After starting out as a RADA-trained actress under the name Lynda Marchal in 1969, with television roles ranging from drama to comedy, she moved easily into a screenwriting career as Lynda La Plante.
Her first script for television was the woman's point-of-view six-part crime drama Widows (ITV, 1983), in which four women carry out their late husbands' planned armoured-car robbery. The success of this tough crime caper placed her firmly in the TV thriller writers' landscape. She was perhaps the first female British television crime writer, joining the male-dominated ranks of such TV "tough guy" writers as Ian Kennedy Martin, Troy Kennedy Martin, and Ranald Graham.
In the years following the highly popular Widows, La Plante became one of British television's most sought-after writers of crime/underworld-themed drama. With her incredibly prolific output of well-researched, multi-part 'mean streets' thrillers - with the narrative observed from an astute woman's angle - La Plante has broadened the scope of the television crime/mystery genre.
Her prestige as a TV writer was assured when she created DCI Jane Tennison for the psychological police drama Prime Suspect (ITV, 1991), introducing one of British TV's most memorable characters of the 1990s (enhanced through a no-nonsense performance by Helen Mirren).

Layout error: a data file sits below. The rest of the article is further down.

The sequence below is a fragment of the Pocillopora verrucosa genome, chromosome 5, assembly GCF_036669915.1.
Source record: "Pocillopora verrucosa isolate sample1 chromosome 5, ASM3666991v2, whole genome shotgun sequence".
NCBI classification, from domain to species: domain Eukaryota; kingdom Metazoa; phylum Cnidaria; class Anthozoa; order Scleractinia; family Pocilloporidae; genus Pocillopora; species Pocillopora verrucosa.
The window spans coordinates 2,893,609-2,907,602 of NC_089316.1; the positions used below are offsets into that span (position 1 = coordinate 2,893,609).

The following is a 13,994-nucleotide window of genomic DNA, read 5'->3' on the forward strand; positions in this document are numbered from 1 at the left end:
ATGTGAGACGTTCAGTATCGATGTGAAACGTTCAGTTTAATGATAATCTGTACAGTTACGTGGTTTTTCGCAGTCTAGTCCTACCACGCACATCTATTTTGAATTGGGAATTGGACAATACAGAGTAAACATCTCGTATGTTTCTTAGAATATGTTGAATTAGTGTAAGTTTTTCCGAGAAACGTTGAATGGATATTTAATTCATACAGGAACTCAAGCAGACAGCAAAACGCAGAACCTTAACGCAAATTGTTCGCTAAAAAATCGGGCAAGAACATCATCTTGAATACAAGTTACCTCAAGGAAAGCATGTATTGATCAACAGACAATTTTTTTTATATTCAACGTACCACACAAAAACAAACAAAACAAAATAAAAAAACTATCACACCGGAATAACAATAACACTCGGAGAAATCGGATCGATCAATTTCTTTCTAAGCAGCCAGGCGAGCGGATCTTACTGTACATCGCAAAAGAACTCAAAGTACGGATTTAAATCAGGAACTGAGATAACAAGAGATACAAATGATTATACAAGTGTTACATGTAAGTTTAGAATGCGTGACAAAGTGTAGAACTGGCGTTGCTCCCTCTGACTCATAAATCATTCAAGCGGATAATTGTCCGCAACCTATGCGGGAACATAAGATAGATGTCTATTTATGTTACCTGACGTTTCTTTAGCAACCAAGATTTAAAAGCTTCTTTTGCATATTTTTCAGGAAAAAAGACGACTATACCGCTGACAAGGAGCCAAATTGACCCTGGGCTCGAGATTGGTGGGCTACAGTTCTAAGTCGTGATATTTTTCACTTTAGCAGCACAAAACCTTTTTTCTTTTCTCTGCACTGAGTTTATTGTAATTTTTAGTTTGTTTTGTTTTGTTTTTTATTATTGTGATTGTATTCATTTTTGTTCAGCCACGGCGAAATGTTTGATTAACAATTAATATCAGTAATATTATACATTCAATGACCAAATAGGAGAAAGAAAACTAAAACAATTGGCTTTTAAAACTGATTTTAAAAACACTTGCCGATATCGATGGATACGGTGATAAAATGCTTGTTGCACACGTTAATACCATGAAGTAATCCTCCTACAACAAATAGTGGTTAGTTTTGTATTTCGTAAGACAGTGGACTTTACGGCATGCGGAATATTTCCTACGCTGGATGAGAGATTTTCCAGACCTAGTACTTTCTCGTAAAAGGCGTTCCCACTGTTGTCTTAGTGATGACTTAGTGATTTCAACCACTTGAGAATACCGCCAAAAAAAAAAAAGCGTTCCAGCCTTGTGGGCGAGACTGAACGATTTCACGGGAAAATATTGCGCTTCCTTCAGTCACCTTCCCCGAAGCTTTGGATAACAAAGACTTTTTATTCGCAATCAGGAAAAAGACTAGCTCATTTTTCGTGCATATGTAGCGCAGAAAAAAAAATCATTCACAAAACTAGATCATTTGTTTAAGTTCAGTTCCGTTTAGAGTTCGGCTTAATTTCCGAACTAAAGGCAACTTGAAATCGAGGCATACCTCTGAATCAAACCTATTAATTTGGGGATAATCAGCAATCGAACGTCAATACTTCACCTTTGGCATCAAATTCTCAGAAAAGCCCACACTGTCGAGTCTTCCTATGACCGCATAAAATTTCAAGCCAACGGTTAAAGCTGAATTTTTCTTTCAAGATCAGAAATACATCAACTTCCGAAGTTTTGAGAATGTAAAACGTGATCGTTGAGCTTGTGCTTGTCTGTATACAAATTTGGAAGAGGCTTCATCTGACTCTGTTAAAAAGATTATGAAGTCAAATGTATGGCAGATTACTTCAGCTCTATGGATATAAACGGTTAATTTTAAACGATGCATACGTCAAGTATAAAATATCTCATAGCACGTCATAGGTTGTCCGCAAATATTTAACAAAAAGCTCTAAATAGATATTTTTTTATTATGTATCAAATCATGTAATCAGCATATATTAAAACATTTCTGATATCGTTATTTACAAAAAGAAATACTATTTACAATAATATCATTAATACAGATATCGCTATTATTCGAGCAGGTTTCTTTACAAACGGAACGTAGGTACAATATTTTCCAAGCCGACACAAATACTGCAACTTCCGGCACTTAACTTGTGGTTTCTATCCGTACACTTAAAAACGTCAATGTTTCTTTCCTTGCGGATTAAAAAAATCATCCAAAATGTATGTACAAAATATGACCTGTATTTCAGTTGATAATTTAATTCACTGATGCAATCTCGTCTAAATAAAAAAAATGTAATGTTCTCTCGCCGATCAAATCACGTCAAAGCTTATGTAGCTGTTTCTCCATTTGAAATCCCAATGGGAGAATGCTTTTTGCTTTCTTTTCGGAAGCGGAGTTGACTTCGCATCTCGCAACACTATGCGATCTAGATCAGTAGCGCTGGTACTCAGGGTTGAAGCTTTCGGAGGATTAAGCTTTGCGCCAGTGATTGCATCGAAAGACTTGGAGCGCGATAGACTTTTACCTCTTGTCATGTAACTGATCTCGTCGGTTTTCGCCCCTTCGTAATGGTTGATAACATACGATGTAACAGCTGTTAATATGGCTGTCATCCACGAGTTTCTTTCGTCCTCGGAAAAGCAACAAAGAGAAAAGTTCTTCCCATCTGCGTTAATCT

In 1994 she created her television company La Plante Productions and under that aegis wrote and produced the sequel to Widows, the equally gutsy She's Out (ITV, 1995). Her output continued with The Governor (ITV, 1995-96), a series focusing on the female governor of a high security prison, and was followed by a string of ratings-pulling miniseries: the psycho-killer nightmare events of Trial and Retribution (ITV, 1997-), the undercover police unit operations of Supply and Demand (ITV, 1998), and the female criminal profiler cases of Mind Games (ITV, 2001).
La Plante's crime-writing know-how appears to have all the indications of projecting her into a successful big-screen genre writer, alongside her growing popularity as a genre novelist.
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